Donald W. CroweDepartment of MathematicsUniversity of Wisconsin Madison, WI 53705 USA
Though it is entirely possible for the “player” to while away the hours covering the computer screen with more or less random selections of tiles, for more systematic constructions it is helpful to print out the available “prototiles” for reference. There are three pages of these for OpTiles (one Black-white, two Colored), two pages for SpaceTiles, and one for OrnTiles. (To call up the pages for SpaceTiles and OrnTiles, click on one of the numbers 1.1-10.2 or 1a-4d respectively on the introductory pages for those sections.) However, there are fewer prototiles than these printouts suggest: In the Black-white version of OpTiles there are really only five prototiles, each appearing in four versions as it is rotated repeatedly by 90° (except for the first two, which already have rotational symmetry, so that only one new version of each appears when they are rotated). But from the point of view of “antisymmetry” there are only three prototiles, since 2a and 2b are obtained from 1a and 1b by simply interchanging black and white, and 5a-5d are obtained in the same way from 4a-4d. Thus the enormous variety of “Op Art” patterns which you can create from the Black-white OpTiles is generated by only three basic building blocks. In the case of OrnTiles there are only two basic tiles; all the others are obtained by repeated rotation, or reflection, from 1a and 3a. The OrnTiles have an especially interesting ancestry, for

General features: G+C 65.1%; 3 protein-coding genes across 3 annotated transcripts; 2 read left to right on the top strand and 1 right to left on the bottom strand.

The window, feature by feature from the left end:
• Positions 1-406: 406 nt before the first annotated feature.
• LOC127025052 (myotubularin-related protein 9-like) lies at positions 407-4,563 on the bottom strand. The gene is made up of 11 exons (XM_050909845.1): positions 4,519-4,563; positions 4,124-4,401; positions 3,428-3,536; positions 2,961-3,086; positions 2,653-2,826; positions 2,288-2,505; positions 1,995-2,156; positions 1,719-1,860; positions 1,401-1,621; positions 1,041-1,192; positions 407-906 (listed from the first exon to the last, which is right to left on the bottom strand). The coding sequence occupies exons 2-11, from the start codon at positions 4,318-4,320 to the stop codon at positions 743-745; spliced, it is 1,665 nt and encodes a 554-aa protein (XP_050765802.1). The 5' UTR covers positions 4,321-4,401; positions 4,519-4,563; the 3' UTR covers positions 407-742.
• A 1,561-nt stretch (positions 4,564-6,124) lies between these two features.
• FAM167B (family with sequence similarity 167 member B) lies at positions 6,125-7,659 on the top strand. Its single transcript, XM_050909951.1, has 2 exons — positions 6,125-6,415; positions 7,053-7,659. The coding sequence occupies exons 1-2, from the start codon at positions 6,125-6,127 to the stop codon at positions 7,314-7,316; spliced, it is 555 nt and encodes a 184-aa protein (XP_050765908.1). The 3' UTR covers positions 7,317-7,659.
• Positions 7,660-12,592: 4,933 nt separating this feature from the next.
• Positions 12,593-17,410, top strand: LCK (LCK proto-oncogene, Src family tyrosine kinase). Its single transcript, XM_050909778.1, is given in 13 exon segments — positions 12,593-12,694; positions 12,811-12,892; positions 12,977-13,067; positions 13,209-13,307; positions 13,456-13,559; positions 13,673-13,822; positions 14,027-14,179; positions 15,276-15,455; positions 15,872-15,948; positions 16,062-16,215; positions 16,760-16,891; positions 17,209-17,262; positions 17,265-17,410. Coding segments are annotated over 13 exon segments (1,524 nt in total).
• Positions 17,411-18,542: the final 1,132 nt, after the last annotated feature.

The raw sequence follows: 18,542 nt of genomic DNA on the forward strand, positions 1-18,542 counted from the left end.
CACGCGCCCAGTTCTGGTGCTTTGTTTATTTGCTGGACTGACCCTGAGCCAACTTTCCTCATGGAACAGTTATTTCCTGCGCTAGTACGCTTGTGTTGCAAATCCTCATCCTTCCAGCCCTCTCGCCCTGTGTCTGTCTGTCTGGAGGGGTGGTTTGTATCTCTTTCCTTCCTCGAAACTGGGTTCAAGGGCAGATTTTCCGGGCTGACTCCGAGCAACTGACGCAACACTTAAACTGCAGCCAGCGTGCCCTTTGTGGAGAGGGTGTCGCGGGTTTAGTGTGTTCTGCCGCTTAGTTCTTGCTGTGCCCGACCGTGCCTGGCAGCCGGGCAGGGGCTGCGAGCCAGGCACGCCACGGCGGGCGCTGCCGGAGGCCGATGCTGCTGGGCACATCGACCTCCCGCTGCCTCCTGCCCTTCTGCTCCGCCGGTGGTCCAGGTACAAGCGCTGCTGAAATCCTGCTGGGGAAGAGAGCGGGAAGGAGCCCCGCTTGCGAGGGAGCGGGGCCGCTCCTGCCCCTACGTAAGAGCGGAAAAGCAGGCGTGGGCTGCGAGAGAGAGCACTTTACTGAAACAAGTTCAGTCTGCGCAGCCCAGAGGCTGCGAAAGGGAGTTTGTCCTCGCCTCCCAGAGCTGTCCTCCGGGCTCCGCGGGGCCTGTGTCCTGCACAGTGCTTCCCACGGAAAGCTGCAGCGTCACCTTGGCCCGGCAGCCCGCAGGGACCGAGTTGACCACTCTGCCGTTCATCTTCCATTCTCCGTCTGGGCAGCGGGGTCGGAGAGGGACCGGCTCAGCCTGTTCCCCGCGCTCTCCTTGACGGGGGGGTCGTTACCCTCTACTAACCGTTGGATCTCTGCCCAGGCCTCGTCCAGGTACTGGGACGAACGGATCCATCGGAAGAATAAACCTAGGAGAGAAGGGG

they derive from the “potato prints” that the artist
M. C. Escher devised for his children. His son, George Escher,
described in a 1986 talk entitled “Potato-Printing: A Game
For Winter Evenings” how his father cut a potato in half,
then carefully shaped the two flat faces into squares of the
same size. In one square he carved a few lines, making sure that
they met all four sides of the square in exactly corresponding
points, then cut away the potato to use as a stamp with an ink
pad. He then stamped the other potato with the first as a stamp,
to transfer the pattern, then carved the second to match the
first, except that of course it is the reflected image. Judging
by the illustrations in Doris Schattschneider’s From the layman’s point of view much of architectural construction is modular: bricks, blocks of stone, strips of siding, decorative tiles, etc. It is only by working with modular elements and experimenting with their combinations that we learn - as children do with their Lego blocks - to feel the extent and variety of the visual and conceptual possibilities inherent in even very small sets of structural elements. Samuel Beckett has alluded to these possibilities in an entertaining
scene involving the main character of his comic novel In contrast to the sad ending of Murphy’s combinatorial
adventure, with Slavik Jablan’s program no dog can eat your
modules. You may contemplate your constructions at your leisure,
and if you have a simple inkjet printer you can print them out
to use in any way you like. The cross-reference to “Modularity
in Art” in each of the four games clicks immediately to
Jablan’s article in the electronic journal
Excursions into Mathematics.
The Millennium Edition (A K Peters Ltd, 2000). To order this book from Amazon.com,
click
here.Donald W. Crowe and Dorothy
K. Washburn,
Totally Tessellated Science U: Tilings and Tessellations Tilings Plain and Fancy
Excursions Into Mathematics (with
A. Beck and M. N. Bleicher). At the instigation of Claudia Zaslavsky
(Africa Counts) he began to investigate the geometric
symmetries in real-world patterns. For the past 20 years he has
worked with Dorothy Washburn to present this material in a form
usable by archaeologists and anthropologists (Washburn and Crowe,
Symmetries of Culture, Univ. of Washington press, 1988).
He has collaborated with Joe Malkevitch, Dénes Nagy and
Paulus Gerdes on mathematics education, Fijian patterns and ethnomathematics.
Copyright ©2000 Kim Williams top of
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